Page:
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#233564 - 01/20/07 08:23 PM Re: Punishments from a Sensei [Re: tkd_high_green]
Midnightcrawler Offline
Dragon

Registered: 01/18/05
Posts: 184
Loc: England
Quote:

Quote:

what exactly do pushups however you classify them have anything what so ever to do with improving my XYZ martial technique???





2) Its a good incentive to try harder.

4) increases the number of pushups you can do

7) Teaches teamwork. When working in a group, if the instructor doesn't like one persons technique, he'll drop everyone for pushups.

8) Since tkd is 70 percent kicking, its always good to get a little upper body training in, any chance you can.

If you don't think it works, try dropping and doing 10 or 20 pushups every time your instructor tells you to correct something.

Laura




Laura.

Looks like neither Ronnin or myself find these assertions to be true. If I may be permitted I'll explain why.

1) "A good incentive to try harder" How? It would just get my back up. Can't speak for Ronnin, but I'm there to train and learn techniques. Pushups are a waste of the time I'm paying for, I can do them in my gym. In fact I can go one better than that, in the gym I can 'bench press' which does exactly the same thing. Current personal best 150 Kilo.

4) Increases the number of pushups. It really isn't that important in terms of training as they can be done outside the Dojo/Dojang without supervision.

7) The same practise was used by the German army under Adolf Hitler. If anyone in a village was thought to be a member of the resistance their whole family was shot, if two suspects were found together, the whole village was shot. I don't know about anyone else, but I don't find that in the least bit motivational.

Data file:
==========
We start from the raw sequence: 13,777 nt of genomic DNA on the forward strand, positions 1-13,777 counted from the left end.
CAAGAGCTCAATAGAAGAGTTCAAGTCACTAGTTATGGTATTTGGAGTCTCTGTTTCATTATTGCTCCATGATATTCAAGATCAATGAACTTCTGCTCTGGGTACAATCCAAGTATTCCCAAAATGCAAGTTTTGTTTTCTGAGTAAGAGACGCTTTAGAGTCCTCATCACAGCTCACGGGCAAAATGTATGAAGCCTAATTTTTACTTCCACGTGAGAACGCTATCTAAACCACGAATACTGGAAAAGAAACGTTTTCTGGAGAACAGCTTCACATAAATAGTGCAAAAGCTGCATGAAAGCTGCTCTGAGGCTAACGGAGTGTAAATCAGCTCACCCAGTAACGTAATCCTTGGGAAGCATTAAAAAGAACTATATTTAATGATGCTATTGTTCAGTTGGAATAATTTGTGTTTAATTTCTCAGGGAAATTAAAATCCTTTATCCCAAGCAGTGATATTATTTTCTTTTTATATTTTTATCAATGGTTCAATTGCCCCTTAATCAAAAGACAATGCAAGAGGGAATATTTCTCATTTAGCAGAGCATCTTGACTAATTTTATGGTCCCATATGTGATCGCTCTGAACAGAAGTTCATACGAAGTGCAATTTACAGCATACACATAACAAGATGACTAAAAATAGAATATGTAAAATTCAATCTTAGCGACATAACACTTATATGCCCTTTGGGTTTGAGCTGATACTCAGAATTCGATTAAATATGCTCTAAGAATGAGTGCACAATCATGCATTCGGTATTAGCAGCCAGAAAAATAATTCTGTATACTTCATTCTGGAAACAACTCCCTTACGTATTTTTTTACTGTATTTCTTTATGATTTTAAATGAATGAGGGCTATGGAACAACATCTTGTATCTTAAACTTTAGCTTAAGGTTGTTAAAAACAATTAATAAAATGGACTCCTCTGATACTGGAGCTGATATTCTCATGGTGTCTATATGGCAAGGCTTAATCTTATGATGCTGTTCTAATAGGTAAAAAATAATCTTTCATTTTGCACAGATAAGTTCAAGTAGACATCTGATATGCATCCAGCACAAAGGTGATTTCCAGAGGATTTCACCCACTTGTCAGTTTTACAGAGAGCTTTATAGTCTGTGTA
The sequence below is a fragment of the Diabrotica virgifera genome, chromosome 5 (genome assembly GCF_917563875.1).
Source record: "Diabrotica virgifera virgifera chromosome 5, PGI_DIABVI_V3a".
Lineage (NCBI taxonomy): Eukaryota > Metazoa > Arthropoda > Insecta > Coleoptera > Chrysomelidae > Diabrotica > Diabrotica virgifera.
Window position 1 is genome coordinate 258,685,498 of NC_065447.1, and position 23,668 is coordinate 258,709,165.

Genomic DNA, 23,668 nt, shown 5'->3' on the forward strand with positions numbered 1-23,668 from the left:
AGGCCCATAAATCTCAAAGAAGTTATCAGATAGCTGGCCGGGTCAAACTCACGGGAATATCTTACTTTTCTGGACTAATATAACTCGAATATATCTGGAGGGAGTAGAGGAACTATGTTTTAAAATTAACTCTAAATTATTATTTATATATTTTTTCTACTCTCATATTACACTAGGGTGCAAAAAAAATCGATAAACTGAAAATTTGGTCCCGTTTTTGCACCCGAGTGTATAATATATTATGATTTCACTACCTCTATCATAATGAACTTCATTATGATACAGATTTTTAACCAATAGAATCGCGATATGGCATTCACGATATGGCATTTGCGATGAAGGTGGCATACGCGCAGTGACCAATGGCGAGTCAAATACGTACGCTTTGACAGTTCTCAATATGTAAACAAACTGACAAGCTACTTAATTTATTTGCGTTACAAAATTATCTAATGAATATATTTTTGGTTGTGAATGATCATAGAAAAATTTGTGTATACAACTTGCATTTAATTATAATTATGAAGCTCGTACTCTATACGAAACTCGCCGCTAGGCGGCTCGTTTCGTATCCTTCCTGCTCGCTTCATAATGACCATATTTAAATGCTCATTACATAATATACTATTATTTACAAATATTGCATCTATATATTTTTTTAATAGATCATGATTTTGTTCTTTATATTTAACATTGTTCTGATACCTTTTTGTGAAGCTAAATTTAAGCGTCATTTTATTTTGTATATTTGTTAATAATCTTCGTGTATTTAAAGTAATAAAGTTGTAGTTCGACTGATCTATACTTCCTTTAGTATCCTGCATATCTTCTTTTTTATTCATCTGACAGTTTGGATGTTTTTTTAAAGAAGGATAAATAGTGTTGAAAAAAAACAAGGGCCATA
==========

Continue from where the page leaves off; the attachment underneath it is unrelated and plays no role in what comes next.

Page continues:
8) 70% kicking is fine. If you need upper body workouts enroll in a gym and hit the straight bench press, incline press and decline press. Try some front and lateral raises and assisted pullups reducing the assistance as you go, follow that with some front fly's and rear fly's. You'll soon (6 months or so) have a hell of an upper body strength.

No, I don't think it would work, simply on the basis that it isn't motivational, it's punishment and I don't pay to go to a Dojo to be punished. If you've ever trained a dog, you'll realise that you get far better results through kindness and reward than by chastising and punishing them. Same works for humans.

MC.
_________________________
God only knows; Really.

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#233565 - 01/20/07 11:43 PM Re: Punishments from a Sensei [Re: Midnightcrawler]
tkd_high_green Offline
Veteran

Registered: 05/16/05
Posts: 1031
Loc: Vermont
ok mnc. I look at it this way. Adults are rarely "punished" if ever, as most adults understand proper behavior. Every once in a while some adult might get overly frustrated and lash out at the bag, which is not allowed at our school, but I've never seen an adult punished for poking the student in front of them. Kids however, often need timeouts. As for the push-up penalty for bad techniques, if its not part of your curriculum it might be hard to understand the impact that it can have on your training.

First off, we are a small school with limited equipment to kick, so if we are doing bag drills, it will take time before you can go again. So getting penalized 10 pushups for a bad kick doesn't interfere with the rest of my training.

Second, its a good indication if you are slacking off. We also have "bonuses" which get you out of doing pushups, for doing a really good technique. We sometimes do drills where you get bonuses if you kick the back over, but pushups if you don't, etc.

You must also understand that there is never any negative attitude associated with pushups at our school. Instructors might yell at the students, but its the all in good fun, rolling the eyes over exaggerated kind of yell that you have to work to keep a straight face with. The same goes for when pushups are handed out.

I hope that clarifies my points.

Laura

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#233566 - 01/21/07 12:04 AM Re: Punishments from a Sensei [Re: tkd_high_green]
Chen Zen Offline
Professional Poster

Registered: 02/09/03
Posts: 7043
Loc: Ms
It isnt bootcamp. Most of you pay for teaching, do you not?
As a former teacher, if I could not get my point across with words, I will simply send you home. Give you time to think. If you dont like that I couldnt care less. I have other students who need my help. If a Sensei ever expected to punish me he had better expect to do it himself.
_________________________
"When I let Go of who I am, I become who I might be."
Lao Tzu